Incoming Graduate Students

This article first appeared in ISAW Newsletter 22 (Fall 2018).

Five people stand and pose for the camera in a room with wood paneling and bookshelves. Incoming ISAW Graduate Students. (L to R): Ryan Schnell, Mariana Castro, Mi Wang, Shannon Monroe, Emily Frank Mariana Castro received a BA in Archaeology and Asian Studies (Honors) from Brigham Young University, where she focused on Classical and Chinese history, language, and archaeology. During her master’s degree at the University of Oxford—which she attended as an Ertegun Scholar—Mariana enriched her knowledge of the Hellenistic and Roman periods and engaged more directly with the fields of landscape and frontier archaeology, geographical information systems, and site management and protection. Her MPhil dissertation was entitled “The Function of the Roman Army in Southern Arabia Petraea” and was done in cooperation with the EAMENA and APAAME Oxford-based projects. This capstone project employed a landscape approach unprecedented in the region and used a variety of digital resources to map and model the ancient system of fortifications, settlements, and trade routes. Meanwhile, Mariana has participated in several archaeological field projects in the USA, Belize, Portugal, Croatia, Greece, Jordan, Kazakhstan, Iraq, and Egypt, most directly concerning long-distance trade and exchange. At ISAW, Mariana hopes to better understand the eastwards spread of Hellenism, modern approaches to ancient globalization, and the modus operandi of Eurasian trade during the three centuries before and after the Common Era.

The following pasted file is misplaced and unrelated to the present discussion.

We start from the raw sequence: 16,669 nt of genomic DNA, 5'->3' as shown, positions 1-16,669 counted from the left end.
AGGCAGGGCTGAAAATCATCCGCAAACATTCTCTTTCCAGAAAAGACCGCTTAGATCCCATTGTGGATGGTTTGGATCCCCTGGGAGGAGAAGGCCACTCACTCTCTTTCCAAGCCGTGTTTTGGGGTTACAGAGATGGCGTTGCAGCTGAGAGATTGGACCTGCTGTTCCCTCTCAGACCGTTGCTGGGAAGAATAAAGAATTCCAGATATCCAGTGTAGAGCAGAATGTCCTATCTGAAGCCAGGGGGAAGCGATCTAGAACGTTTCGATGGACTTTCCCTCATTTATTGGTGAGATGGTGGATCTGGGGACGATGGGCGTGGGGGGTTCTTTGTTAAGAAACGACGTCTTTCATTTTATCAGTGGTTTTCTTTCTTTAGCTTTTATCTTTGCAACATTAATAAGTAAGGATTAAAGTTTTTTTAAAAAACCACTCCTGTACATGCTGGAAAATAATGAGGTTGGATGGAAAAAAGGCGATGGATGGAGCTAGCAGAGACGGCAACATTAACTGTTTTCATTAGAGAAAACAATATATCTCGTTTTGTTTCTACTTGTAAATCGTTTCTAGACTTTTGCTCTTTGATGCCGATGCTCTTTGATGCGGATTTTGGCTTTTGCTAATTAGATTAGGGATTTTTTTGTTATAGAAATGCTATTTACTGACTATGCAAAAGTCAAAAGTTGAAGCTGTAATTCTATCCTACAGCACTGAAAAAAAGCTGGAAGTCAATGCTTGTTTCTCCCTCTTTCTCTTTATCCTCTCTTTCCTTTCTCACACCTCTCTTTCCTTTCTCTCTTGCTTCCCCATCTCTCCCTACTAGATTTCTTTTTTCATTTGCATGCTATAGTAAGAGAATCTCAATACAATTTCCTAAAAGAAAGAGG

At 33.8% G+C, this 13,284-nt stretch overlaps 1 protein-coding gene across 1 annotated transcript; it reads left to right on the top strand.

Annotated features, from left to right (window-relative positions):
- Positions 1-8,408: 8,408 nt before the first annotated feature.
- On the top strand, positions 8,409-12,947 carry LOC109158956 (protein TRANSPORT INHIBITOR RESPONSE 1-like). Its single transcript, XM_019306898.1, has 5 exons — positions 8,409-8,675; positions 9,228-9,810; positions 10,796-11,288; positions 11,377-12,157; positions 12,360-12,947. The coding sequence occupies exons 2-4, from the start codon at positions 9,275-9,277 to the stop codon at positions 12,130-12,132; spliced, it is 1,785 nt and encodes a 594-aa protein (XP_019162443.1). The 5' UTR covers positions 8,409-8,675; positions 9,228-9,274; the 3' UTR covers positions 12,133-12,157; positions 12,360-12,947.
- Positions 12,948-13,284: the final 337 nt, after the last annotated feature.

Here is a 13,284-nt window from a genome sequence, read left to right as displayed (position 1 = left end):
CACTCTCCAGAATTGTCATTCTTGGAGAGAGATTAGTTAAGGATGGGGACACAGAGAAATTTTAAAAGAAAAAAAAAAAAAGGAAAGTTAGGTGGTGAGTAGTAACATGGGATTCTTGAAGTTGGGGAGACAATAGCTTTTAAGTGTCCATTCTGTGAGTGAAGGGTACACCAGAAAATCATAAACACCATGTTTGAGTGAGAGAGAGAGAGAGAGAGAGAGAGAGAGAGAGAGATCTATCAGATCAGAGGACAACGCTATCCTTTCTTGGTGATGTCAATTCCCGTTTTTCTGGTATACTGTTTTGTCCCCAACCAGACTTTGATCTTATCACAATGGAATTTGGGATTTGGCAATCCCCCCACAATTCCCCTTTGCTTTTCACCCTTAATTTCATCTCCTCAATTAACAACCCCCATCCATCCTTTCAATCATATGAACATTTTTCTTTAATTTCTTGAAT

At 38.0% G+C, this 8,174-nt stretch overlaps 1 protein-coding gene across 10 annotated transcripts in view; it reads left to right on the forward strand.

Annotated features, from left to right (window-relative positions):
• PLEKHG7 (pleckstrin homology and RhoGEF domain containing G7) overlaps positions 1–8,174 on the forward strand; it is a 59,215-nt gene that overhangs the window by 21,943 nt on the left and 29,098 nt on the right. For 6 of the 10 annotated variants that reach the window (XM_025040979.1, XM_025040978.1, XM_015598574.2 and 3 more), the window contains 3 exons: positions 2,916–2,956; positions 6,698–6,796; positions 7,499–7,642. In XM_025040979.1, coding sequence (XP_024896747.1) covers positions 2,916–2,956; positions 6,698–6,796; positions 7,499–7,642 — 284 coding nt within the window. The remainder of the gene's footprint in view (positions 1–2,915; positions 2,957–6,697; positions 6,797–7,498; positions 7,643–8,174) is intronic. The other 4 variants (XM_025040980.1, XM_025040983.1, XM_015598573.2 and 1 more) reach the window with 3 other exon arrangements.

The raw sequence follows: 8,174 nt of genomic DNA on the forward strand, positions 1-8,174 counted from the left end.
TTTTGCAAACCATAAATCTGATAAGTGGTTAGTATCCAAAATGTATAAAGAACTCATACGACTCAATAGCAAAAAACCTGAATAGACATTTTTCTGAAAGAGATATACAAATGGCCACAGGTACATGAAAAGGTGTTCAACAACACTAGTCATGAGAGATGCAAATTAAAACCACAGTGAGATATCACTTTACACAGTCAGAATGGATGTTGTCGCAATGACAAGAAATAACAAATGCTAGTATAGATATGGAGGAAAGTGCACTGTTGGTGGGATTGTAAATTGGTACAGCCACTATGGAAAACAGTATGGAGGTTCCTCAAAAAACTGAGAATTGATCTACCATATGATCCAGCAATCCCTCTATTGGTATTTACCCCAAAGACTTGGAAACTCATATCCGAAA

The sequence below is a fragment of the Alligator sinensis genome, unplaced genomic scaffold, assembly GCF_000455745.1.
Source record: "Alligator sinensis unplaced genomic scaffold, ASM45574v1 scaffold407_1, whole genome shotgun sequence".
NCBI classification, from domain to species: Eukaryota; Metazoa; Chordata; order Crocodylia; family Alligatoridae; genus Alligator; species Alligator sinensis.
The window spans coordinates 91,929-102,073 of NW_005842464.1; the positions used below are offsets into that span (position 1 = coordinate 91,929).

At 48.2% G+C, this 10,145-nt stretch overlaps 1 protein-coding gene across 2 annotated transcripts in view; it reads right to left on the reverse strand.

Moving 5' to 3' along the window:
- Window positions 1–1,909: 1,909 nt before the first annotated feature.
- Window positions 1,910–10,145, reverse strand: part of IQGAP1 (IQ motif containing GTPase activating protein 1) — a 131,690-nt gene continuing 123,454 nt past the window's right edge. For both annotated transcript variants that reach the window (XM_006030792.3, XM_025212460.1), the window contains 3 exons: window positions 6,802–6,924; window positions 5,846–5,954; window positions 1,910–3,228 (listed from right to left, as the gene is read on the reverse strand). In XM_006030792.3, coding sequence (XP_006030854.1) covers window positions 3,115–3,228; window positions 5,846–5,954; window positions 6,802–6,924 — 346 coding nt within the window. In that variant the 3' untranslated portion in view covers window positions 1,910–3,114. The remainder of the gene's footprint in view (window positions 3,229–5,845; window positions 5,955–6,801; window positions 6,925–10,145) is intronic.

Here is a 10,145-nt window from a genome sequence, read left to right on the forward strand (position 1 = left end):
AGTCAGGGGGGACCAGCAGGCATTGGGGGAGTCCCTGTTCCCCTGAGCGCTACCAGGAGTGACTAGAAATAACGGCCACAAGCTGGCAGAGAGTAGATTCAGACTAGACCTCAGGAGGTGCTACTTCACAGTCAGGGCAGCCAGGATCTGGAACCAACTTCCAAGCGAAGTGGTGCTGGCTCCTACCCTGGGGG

Emily Frank is an objects conservator interested in the ways that study informed by conservation, technical imaging, and scientific analysis of material culture can contribute to understanding of the ancient world. She received an MS in Conservation of Artistic and Historic Works and an MA in History of Art and Archaeology from the Institute of Fine Arts at NYU in 2018. Prior to her graduate work at the Institute of Fine Arts, she received an MA in Principles of Conservation from the Institute of Archaeology at University College London in 2014 and a BA in Art History with minors in Chemistry and Archaeology at McGill University in 2011. Emily has worked in conservation throughout her education, at the Yale University Art Gallery, the Archaeological Exploration of Sardis, the Brooklyn Museum, Agora Excavations, the Natural History Museum (London), the American Museum of Natural History, Poggio Civitate Archaeological Project, the Metropolitan Museum of Art, and the Canadian Centre for Architecture. Working within these institutions, Emily has found that close technical study of objects of diverse materials and contexts can allow for fruitful study of intellectual and artistic connections across cultural and temporal boundaries; she plans to pursue this object-based, comparative method of study at ISAW.

Shannon Monroe is from North Carolina and graduated summa cum laude with a BA in Classics & Archaeology and Modern Languages (French and Mandarin) with a minor in Asian and Pacific Studies from Loyola Marymount University in Los Angeles, California in 2018. While there, she worked as a Teaching Assistant for Dr. John Dionisio in his Honors Research and Exhibition class and for Dr. Caroline Sauvage in her Archaeological Methods and Techniques class. She also spent three years as Dr. Sauvage’s Rains Research Assistant. During the summer of 2016, Shannon participated in the Yangguanzhai Archaeology Field School in Xi’an, China, which excavated a neolithic settlement situated in the Jing River Valley, and in 2017 she joined the Western Mongolia Archaeology Project Field School in Uvs Province, Mongolia to survey Bronze Age sites and excavate settlements as well as graves in this region. She is interested in early interactions between sedentary Chinese communities and nomads of the Inner Asian steppe and the respective life-ways of these groups. While at ISAW, Shannon plans to study these interactions through bioarchaeology: analyzing human remains from archaeological contexts to learn more about the health of past populations.